Term 4 2019
- Feature article
- Regular features
Download this issue
Making connections online
Clare Forrest, Library Manager at Raroa Normal Intermediate in Wellington, writes about the active, passionate SLANZA community.
SLANZA (School Library Association of New Zealand Aotearoa) has, for several years, facilitated an online school librarian discussion group in a Google+ Community. It has been a positive and private place to share ideas, debate issues and show off the amazing things school librarians can achieve. With each topic, spread out over a couple of weeks, we provide some reading material and pose a series of questions. Here are some of the many topics we have explored together as a community.
Virtual library tours
A popular topic was a call to show off our libraries by taking people on virtual library tours. There’s something about ‘visiting’ other libraries that is very satisfying, probably because we don’t often get the chance to do it for real. It satisfies our need to experience our colleagues’ joy in what they do — not to mention giving us an opportunity to steal some of their ideas!
School librarians in Aotearoa, even those well qualified and experienced, are often not remunerated well. We ran a discussion to collaborate and compile a database of skills, roles and responsibilities that could be used as an advocacy toolkit for our positions within our school communities, and to assist the NZEI union to address a claim for pay equity for all support staff.
Self-censorship and the school library
School librarians hold varying views on censorship in libraries. There had been some passionate discussion on the schoollib listserv already, so it seemed pertinent to expand on this on our SLANZA platform. We looked at questions like: Who are the people making decisions about what goes in our school libraries? Who and what are they thinking about when they make these decisions? Are these decisions able to be reviewed and challenged? We also explored what Ranganathan’s Five laws of library science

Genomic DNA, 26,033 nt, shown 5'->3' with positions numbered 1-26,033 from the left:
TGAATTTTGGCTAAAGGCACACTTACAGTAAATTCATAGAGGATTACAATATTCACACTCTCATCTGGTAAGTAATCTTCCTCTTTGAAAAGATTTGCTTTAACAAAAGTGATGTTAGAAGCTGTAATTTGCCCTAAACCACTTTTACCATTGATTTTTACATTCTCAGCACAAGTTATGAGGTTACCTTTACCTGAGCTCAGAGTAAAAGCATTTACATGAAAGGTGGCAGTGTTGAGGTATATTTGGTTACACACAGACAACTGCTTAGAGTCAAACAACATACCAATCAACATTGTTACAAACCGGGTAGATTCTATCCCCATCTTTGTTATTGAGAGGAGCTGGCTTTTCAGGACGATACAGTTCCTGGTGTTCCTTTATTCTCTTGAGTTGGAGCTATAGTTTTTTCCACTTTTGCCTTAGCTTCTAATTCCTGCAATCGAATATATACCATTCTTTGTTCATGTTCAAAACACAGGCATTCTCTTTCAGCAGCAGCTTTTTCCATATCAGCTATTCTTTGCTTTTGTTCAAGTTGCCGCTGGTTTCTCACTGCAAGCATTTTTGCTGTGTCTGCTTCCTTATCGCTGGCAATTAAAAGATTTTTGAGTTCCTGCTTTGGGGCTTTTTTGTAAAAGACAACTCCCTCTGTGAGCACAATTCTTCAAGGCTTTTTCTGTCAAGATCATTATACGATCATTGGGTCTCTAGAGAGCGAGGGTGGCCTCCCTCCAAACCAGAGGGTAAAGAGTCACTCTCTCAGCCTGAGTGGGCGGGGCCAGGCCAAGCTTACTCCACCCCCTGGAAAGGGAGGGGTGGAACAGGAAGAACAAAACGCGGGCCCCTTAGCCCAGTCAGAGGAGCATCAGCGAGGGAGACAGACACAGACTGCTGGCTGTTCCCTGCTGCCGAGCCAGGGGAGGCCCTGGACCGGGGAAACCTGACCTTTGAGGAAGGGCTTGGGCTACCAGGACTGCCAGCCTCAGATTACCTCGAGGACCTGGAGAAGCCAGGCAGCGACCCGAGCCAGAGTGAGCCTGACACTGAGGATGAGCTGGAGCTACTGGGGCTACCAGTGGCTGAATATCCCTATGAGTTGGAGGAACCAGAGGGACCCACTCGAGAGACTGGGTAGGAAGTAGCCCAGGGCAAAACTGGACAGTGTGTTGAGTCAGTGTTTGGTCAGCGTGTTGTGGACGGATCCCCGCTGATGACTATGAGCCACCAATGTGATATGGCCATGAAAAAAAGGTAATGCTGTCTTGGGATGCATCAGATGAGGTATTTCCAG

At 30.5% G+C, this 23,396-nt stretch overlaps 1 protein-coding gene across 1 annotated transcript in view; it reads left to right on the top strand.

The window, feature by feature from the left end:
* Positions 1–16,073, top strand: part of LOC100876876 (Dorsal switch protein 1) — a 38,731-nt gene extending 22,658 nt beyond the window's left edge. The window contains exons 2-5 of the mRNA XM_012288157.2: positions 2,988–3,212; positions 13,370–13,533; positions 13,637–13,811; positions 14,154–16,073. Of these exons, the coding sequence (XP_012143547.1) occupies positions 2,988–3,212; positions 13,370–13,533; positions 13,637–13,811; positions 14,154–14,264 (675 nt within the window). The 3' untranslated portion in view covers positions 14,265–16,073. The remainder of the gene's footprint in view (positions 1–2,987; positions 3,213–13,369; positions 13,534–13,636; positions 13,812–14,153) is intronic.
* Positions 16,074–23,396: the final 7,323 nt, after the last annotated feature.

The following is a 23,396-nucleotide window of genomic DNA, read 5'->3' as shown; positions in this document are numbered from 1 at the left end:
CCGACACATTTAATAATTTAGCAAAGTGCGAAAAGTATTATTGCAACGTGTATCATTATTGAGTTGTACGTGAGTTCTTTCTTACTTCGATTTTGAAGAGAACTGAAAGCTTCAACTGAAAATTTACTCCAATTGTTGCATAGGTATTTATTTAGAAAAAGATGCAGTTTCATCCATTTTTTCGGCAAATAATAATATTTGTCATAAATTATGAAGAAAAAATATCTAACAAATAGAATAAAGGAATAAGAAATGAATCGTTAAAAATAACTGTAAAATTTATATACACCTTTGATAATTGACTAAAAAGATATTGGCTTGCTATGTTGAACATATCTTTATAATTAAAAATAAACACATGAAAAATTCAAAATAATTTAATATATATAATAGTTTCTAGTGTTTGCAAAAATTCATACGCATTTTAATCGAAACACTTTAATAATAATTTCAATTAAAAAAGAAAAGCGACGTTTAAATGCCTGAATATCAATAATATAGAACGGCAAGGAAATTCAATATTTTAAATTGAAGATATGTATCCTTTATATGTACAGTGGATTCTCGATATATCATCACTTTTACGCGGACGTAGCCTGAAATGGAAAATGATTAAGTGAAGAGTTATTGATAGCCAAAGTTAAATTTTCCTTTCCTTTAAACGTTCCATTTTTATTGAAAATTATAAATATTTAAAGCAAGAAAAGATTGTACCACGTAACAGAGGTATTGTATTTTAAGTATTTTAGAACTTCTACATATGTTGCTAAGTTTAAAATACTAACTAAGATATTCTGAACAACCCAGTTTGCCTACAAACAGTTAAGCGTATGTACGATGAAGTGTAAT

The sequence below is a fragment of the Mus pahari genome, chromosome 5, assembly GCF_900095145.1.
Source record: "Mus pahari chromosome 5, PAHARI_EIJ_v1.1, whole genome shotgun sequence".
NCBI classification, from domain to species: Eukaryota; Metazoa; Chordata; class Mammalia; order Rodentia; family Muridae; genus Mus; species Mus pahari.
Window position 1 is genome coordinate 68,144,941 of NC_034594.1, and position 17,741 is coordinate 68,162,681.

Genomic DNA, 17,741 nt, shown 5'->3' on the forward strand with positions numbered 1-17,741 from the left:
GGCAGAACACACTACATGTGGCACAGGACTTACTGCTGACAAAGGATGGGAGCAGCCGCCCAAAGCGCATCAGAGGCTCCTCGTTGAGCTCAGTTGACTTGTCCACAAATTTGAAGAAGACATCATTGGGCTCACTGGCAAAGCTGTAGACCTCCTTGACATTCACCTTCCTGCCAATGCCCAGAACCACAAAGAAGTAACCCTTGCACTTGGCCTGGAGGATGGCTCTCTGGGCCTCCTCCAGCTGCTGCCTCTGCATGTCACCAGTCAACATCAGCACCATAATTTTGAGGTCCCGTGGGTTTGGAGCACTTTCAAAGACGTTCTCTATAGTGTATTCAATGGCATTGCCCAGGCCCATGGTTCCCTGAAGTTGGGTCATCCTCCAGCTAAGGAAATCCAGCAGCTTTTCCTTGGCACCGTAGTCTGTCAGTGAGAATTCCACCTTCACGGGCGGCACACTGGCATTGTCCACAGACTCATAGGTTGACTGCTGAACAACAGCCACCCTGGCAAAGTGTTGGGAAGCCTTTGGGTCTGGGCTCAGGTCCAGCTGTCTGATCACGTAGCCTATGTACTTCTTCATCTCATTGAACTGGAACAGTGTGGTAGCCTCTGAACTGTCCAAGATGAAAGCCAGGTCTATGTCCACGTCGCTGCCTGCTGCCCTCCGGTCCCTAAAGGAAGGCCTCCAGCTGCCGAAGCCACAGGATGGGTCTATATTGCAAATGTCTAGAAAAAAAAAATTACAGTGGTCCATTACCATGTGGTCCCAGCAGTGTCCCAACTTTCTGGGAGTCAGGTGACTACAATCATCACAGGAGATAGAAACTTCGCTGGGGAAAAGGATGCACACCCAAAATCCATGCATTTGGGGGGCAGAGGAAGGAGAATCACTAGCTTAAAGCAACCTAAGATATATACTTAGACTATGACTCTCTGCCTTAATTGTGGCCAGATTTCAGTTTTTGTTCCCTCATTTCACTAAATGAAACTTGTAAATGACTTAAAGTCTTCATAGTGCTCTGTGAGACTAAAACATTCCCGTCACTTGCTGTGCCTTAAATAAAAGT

(en.wikipedia.org/wiki/Five_laws_of_library_science) mean to us. This discussion certainly challenged many of us to look at our practices and biases.
Things we don’t need to do
One of the great joys of working in a school library is that no two days are ever the same. But its challenging nature, and the passion we have for doing it to the best of our abilities, means we are busy people!
Inspired by Steph Ellis’s workshop at the 2017 SLANZA Conference, we had a discussion around the things we do, don’t do, need to do, want to do, have always done, and are maybe not sure why we do.
Here is the list of things that Steph Ellis chose no longer to do in her school library: books at the front of shelf; accession book; vertical file; shelve books (student librarians do this); mend books (students don’t like books in bad condition); genre stickers; display rules; buy non-fiction for curriculum (tends to be for recreational reading); write inside new books; stamp new books with school name on bar code; chase overdues (can create a negative relationship with the library); cover ISBNs; put call numbers on fiction (secondary school student librarians didn’t notice); use security; or give orientation lessons.
Fun ideas in the library
We often ask our fellow librarians to share some of the cool things they have had success with, such as displays, games, book weeks and events.
‘What men read’ display: Kelston Boys High School
For this display, I asked our male teachers to email me a photo or selfie from the preceding school holidays. Of course, I had to get some in and take their photo with the last book they read from our library.
– Karen Leahy, Library Manager
It’s always interesting to see what inspires our colleagues, and it’s always useful to be able to adapt what others are doing to our own situations. Especially in primary schools, many school librarians in New Zealand work on their own, and the opportunity that SLANZA provides for us to network and reinforce that we are on the right track is invaluable.
Images supplied by Clare Forrest